The Role of Research Ethics Committees in Making Decisions About Risk

HEC Forum 26 (3):203-224 (2014)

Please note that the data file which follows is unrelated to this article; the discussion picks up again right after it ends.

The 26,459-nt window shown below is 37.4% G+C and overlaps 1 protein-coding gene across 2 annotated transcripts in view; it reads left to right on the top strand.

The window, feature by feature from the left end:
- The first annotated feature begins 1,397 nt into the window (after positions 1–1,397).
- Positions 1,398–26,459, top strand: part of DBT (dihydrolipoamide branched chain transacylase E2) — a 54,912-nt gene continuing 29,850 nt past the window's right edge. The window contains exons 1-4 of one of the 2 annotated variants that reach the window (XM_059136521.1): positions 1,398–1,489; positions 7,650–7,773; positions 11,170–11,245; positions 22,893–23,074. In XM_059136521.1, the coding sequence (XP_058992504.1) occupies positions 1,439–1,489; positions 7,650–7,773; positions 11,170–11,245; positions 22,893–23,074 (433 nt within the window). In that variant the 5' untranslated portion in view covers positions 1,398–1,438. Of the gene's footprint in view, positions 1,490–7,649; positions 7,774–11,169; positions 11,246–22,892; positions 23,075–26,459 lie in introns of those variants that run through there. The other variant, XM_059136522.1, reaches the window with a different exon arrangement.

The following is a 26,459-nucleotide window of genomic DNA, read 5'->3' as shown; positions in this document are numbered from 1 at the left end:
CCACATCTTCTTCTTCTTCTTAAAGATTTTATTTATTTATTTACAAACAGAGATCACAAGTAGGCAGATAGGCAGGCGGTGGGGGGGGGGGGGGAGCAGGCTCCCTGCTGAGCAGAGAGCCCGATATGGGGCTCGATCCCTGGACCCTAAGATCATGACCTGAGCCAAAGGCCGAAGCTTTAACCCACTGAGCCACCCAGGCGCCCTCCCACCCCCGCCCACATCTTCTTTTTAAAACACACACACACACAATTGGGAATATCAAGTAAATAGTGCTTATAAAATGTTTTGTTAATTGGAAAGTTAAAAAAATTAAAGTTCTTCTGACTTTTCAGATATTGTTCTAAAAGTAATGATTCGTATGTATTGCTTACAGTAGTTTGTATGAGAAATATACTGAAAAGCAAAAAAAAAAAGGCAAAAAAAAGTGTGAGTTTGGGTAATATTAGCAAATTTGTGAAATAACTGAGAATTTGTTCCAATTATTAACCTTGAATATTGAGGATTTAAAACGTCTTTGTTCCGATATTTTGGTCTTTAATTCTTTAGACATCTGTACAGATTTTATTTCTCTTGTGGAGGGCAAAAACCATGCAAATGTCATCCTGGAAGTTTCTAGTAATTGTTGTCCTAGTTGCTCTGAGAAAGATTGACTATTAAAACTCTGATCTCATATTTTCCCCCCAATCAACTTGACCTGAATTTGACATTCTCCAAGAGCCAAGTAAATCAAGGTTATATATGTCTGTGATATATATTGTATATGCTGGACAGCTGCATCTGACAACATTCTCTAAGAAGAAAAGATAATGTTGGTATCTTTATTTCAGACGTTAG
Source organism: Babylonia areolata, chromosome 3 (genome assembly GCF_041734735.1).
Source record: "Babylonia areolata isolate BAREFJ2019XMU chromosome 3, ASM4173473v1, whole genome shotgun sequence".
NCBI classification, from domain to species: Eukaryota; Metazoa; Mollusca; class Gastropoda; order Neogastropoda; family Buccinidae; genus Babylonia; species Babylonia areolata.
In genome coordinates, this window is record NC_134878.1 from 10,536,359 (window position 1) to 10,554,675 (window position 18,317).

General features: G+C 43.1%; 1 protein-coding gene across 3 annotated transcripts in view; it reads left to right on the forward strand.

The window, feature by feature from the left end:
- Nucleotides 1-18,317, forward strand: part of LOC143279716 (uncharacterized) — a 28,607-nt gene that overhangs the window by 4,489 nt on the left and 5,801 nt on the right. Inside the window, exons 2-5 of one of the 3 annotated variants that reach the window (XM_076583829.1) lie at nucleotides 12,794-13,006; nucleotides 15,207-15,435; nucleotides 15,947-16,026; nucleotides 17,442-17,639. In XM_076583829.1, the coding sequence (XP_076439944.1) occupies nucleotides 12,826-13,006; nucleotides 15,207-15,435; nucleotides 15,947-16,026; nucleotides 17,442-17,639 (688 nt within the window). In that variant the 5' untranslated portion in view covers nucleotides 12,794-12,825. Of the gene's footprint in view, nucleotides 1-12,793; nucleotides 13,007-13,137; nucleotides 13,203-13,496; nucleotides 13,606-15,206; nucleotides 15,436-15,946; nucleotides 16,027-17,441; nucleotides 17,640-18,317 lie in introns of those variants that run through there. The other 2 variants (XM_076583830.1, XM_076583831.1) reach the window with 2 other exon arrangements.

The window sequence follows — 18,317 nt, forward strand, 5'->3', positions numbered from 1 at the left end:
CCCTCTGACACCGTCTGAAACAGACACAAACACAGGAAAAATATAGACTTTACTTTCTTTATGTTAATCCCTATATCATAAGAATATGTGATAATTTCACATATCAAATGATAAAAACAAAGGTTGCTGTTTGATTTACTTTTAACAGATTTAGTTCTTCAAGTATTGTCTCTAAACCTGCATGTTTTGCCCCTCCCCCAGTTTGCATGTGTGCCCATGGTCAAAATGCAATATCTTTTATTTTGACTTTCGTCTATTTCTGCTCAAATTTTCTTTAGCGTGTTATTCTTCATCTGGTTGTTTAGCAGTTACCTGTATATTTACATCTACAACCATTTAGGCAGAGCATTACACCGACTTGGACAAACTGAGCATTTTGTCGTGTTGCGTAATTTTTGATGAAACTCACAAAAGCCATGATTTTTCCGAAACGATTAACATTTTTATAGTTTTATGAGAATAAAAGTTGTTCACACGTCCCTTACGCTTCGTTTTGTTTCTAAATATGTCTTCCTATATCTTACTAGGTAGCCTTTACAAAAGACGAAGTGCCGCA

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Most medical research and a substantial amount of non-medical research, especially that involving human participants, is governed by some kind of research ethics committee (REC) following the recommendations of the Declaration of Helsinki for the protection of human participants. The role of RECs is usually seen as twofold: firstly, to make some kind of calculation of the risks and benefits of the proposed research, and secondly, to ensure that participants give informed consent. The extent to which the role of the REC includes the former is not uncontroversial. Indeed, the most prevalent debate on the role of RECs sees liberals and strong paternalists arguing over the importance of informed consent given by competent agents versus the significance of making benevolent decisions on behalf of others. On the one hand, liberals argue for the rights of competent adults to decide for themselves the kinds and extents of risks to which they wish to expose themselves. On the other hand, proponents of strong paternalism raise concerns about the likelihood of participants being able to truly understand the complex data involved in research. They support a role for RECs in which they exercise duties of benevolence towards patients and participants by limiting the extent to which they can be exposed to significant, permanent and irreversible harms. In this paper, we will argue that when it comes to decisions about risk it is neither possible nor desirable for RECs to adopt either role
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